Life is strange is an episodic, story-driven video game launching
PlayStation 3 and PlayStation 4 all major consoles and Windows PC later this month. And to promote the title, the developers at Dontnod Entertainment launched a series of video developer diaries on Friday. The game’s time-rewind mechanic certainly lends itself well to such a diary, and that idea is quite similar to Dontnod’s other game, the underrated game from 2013. Remember me (albeit with a greater focus on the time-bending stuff this time).
In describing the new game’s sensitive content, including topics such as domestic violence and bullying, the team revealed a surprise about Life is strange development: it was met with a lot of resistance from almost all of its potential publishers due to the game starring a female character.
“Square Enix was the only publisher that wouldn’t change anything about the game,” studio co-founder Jean-Maxime Moris said in the video. “We had other publishers telling us, ‘Make it a male lead.’ And Square Enix hasn’t even doubted that.”
The video did not clarify how many other publishers were in talks to publish the game, nor whether those would-be publishers balked for specific reasons beyond the choice of the main character. Still, this isn’t the first time Dontnod has known about publisher resistance to female protagonists. The team said they ran into the same issues when looking for a publisher Remember me.
That link, credited to the now-defunct Penny Arcade Report, also found a huge difference in game sales when female characters were shown as protagonists on the box: “Male-only hero games sold 25 percent better than those featuring a optional female hero, and 75 percent better than anyone with a female-only hero,” according to private advisory group EEDAR. Those numbers may have changed in the past two years.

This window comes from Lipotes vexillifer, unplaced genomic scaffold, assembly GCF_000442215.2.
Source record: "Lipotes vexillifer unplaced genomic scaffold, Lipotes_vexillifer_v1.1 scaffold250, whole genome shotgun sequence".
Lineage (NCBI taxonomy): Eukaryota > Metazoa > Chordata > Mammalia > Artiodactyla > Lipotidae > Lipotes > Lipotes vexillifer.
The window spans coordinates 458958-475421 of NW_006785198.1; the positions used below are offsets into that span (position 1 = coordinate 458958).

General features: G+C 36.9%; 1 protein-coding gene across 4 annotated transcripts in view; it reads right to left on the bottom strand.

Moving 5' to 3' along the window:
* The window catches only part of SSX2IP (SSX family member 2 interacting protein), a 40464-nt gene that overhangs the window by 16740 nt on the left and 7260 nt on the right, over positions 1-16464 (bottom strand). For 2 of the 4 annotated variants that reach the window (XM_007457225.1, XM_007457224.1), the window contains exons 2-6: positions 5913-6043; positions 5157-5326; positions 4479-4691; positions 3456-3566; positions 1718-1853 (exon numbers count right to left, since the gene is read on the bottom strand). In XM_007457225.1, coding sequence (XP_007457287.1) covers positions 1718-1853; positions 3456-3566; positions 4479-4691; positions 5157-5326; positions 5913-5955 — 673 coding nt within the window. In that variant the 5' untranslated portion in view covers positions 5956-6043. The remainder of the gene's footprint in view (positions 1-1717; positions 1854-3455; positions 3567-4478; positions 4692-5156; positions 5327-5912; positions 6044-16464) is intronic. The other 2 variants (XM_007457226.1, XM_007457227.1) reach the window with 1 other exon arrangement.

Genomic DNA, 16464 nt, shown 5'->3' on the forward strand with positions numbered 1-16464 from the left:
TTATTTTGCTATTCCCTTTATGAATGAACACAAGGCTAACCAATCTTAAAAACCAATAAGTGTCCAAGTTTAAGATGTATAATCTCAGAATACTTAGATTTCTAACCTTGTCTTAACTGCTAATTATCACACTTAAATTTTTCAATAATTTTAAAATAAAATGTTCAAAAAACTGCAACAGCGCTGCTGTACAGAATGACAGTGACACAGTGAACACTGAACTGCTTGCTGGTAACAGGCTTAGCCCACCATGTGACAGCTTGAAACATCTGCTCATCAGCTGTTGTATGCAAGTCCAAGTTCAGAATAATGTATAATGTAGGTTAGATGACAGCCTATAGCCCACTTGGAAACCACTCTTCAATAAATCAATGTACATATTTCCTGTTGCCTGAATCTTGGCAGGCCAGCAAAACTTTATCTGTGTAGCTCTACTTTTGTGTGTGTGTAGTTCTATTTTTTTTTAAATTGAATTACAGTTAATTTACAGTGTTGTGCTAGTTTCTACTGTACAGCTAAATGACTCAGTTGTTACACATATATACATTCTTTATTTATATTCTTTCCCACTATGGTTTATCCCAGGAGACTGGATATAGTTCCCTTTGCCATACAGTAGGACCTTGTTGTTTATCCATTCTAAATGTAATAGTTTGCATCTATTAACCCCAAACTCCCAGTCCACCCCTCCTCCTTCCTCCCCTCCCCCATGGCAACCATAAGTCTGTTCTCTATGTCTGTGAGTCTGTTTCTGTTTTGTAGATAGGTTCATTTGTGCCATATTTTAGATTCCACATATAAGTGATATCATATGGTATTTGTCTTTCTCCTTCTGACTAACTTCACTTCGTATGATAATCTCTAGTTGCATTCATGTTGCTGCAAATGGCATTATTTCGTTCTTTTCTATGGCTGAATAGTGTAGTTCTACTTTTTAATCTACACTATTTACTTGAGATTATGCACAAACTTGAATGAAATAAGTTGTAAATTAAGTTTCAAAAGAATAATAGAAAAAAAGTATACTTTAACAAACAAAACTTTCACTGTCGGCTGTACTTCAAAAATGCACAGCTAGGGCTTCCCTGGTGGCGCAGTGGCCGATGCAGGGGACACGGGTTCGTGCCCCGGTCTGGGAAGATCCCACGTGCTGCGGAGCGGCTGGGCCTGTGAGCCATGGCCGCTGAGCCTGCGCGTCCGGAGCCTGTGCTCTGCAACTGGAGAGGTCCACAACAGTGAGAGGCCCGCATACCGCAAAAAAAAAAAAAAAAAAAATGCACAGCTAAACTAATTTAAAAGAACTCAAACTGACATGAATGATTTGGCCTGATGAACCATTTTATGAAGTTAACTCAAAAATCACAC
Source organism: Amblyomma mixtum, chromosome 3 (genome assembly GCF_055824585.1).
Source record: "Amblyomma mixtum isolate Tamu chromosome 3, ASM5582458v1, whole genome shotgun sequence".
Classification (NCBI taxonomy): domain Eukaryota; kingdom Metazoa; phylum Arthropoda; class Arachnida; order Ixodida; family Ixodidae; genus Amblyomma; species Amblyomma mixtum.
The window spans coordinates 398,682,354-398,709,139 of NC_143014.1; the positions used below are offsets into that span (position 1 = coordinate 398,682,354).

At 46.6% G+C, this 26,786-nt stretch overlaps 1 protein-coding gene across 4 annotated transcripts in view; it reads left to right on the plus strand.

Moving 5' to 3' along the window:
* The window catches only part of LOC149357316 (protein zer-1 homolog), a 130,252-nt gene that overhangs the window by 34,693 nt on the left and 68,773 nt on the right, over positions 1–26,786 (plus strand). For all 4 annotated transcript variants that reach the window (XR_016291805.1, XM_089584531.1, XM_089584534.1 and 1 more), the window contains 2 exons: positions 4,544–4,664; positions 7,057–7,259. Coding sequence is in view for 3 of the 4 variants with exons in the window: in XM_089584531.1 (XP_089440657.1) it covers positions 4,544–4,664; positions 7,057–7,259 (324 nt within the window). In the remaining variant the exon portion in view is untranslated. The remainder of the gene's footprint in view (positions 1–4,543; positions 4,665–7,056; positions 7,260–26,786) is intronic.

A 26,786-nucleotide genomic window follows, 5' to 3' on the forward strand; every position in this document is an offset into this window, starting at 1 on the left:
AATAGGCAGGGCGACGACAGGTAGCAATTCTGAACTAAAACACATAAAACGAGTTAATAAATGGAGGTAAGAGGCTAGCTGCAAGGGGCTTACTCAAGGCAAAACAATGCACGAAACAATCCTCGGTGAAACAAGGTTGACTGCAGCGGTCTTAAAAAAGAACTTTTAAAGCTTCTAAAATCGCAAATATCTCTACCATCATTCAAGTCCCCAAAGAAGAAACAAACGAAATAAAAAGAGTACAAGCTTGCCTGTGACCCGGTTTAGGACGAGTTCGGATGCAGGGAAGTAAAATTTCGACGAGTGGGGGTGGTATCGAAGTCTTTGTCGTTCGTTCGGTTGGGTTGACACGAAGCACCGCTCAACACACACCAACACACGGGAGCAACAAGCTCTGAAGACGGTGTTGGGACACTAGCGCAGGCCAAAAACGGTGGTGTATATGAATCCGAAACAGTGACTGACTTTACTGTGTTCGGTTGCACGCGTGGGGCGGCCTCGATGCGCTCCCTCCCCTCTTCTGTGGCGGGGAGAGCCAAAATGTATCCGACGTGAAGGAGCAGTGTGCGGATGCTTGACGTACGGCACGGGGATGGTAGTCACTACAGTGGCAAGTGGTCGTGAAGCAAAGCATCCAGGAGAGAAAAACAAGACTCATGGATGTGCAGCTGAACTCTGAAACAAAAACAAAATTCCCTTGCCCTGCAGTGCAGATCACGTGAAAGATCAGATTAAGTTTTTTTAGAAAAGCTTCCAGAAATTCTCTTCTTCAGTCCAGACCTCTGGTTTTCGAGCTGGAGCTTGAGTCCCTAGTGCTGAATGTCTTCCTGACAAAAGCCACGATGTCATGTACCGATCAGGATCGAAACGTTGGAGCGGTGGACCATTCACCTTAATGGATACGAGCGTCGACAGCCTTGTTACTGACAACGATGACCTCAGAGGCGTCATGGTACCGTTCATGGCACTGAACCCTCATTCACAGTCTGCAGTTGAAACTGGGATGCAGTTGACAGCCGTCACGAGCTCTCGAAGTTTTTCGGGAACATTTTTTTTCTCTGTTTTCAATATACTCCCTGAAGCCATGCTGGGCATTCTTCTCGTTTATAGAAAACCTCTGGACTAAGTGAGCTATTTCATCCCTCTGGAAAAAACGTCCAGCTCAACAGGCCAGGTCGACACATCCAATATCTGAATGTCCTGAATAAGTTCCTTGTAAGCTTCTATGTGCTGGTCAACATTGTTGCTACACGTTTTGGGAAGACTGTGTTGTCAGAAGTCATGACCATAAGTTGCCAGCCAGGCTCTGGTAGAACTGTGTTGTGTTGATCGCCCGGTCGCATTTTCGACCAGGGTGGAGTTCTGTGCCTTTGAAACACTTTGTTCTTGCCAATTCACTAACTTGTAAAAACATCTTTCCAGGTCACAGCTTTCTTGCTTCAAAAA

This reminder of publisher resistance is just another example of a persistent no-ladies element in modern game development. Ubisoft recently chose to block options for female characters Assassin’s Creed: Unity‘s multiplayer modes, while over the years Epic Games has spoken openly about the development effort they felt was necessary to add leading female characters to its Weapons of war series.
Life is strangemain character, Max, must search for a close friend who has gone missing, which she does by rewinding time and controlling the butterfly effects of all her actions. In the process, she also engages in many intimate conversations, particularly with her best friend Chloe, making gender selection even more important to the overall gaming experience.
This coming-of-age plot, about a middle-aged woman who returns to her hometown after a protracted exodus, has much in common with another promising indie game launching this year, the far cartoonier Night in the forest. That title also features a woman as the protagonist, although that woman appears as a non-anthropomorphic cat.
We’ve sent questions to Dontnod about his video blog statement, and we’ll update this report with any response.